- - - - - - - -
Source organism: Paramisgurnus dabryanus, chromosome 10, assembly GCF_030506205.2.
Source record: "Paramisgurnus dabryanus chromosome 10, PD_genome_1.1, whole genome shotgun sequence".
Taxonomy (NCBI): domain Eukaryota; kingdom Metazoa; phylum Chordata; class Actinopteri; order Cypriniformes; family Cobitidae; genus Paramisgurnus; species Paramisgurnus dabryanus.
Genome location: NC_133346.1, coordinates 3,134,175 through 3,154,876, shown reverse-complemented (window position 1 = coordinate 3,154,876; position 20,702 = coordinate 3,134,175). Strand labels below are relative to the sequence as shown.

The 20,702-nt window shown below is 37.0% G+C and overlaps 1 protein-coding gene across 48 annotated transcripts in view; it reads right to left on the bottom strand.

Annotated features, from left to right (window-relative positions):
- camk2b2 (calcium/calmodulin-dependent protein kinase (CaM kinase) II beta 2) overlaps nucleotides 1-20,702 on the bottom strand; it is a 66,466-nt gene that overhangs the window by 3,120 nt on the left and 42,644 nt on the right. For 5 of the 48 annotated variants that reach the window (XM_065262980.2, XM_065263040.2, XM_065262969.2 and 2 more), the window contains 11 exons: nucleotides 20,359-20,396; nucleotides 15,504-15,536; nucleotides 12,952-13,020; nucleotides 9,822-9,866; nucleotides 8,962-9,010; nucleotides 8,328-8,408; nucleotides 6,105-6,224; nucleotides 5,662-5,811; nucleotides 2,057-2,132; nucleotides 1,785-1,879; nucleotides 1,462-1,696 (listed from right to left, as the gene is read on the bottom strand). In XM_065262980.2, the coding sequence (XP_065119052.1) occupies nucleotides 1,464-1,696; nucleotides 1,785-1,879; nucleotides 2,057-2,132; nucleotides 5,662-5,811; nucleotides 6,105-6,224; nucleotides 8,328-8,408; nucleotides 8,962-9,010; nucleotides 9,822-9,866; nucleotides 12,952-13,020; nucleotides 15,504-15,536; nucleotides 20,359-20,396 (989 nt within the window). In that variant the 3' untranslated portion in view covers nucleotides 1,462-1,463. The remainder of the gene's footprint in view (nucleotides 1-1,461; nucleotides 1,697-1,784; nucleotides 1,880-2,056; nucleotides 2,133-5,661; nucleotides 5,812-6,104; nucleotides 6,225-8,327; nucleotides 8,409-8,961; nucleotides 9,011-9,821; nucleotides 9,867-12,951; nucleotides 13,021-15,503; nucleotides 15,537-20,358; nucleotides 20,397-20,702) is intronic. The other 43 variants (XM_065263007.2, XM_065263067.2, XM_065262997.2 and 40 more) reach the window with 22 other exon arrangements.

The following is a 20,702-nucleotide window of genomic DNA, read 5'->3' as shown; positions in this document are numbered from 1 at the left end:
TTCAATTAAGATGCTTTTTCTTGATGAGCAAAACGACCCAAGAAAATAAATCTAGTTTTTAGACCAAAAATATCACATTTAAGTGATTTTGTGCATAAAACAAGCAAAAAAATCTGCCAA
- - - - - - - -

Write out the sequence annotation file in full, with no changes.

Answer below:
Source organism: Paramisgurnus dabryanus, chromosome 10, assembly GCF_030506205.2.
Source record: "Paramisgurnus dabryanus chromosome 10, PD_genome_1.1, whole genome shotgun sequence".
Taxonomy (NCBI): domain Eukaryota; kingdom Metazoa; phylum Chordata; class Actinopteri; order Cypriniformes; family Cobitidae; genus Paramisgurnus; species Paramisgurnus dabryanus.
Genome location: NC_133346.1, coordinates 3,134,175 through 3,154,876, shown reverse-complemented (window position 1 = coordinate 3,154,876; position 20,702 = coordinate 3,134,175). Strand labels below are relative to the sequence as shown.

The 20,702-nt window shown below is 37.0% G+C and overlaps 1 protein-coding gene across 48 annotated transcripts in view; it reads right to left on the bottom strand.

Annotated features, from left to right (window-relative positions):
- camk2b2 (calcium/calmodulin-dependent protein kinase (CaM kinase) II beta 2) overlaps nucleotides 1-20,702 on the bottom strand; it is a 66,466-nt gene that overhangs the window by 3,120 nt on the left and 42,644 nt on the right. For 5 of the 48 annotated variants that reach the window (XM_065262980.2, XM_065263040.2, XM_065262969.2 and 2 more), the window contains 11 exons: nucleotides 20,359-20,396; nucleotides 15,504-15,536; nucleotides 12,952-13,020; nucleotides 9,822-9,866; nucleotides 8,962-9,010; nucleotides 8,328-8,408; nucleotides 6,105-6,224; nucleotides 5,662-5,811; nucleotides 2,057-2,132; nucleotides 1,785-1,879; nucleotides 1,462-1,696 (listed from right to left, as the gene is read on the bottom strand). In XM_065262980.2, the coding sequence (XP_065119052.1) occupies nucleotides 1,464-1,696; nucleotides 1,785-1,879; nucleotides 2,057-2,132; nucleotides 5,662-5,811; nucleotides 6,105-6,224; nucleotides 8,328-8,408; nucleotides 8,962-9,010; nucleotides 9,822-9,866; nucleotides 12,952-13,020; nucleotides 15,504-15,536; nucleotides 20,359-20,396 (989 nt within the window). In that variant the 3' untranslated portion in view covers nucleotides 1,462-1,463. The remainder of the gene's footprint in view (nucleotides 1-1,461; nucleotides 1,697-1,784; nucleotides 1,880-2,056; nucleotides 2,133-5,661; nucleotides 5,812-6,104; nucleotides 6,225-8,327; nucleotides 8,409-8,961; nucleotides 9,011-9,821; nucleotides 9,867-12,951; nucleotides 13,021-15,503; nucleotides 15,537-20,358; nucleotides 20,397-20,702) is intronic. The other 43 variants (XM_065263007.2, XM_065263067.2, XM_065262997.2 and 40 more) reach the window with 22 other exon arrangements.

The following is a 20,702-nucleotide window of genomic DNA, read 5'->3' as shown; positions in this document are numbered from 1 at the left end:
TTCAATTAAGATGCTTTTTCTTGATGAGCAAAACGACCCAAGAAAATAAATCTAGTTTTTAGACCAAAAATATCACATTTAAGTGATTTTGTGCATAAAACAAGCAAAAAAATCTGCCAA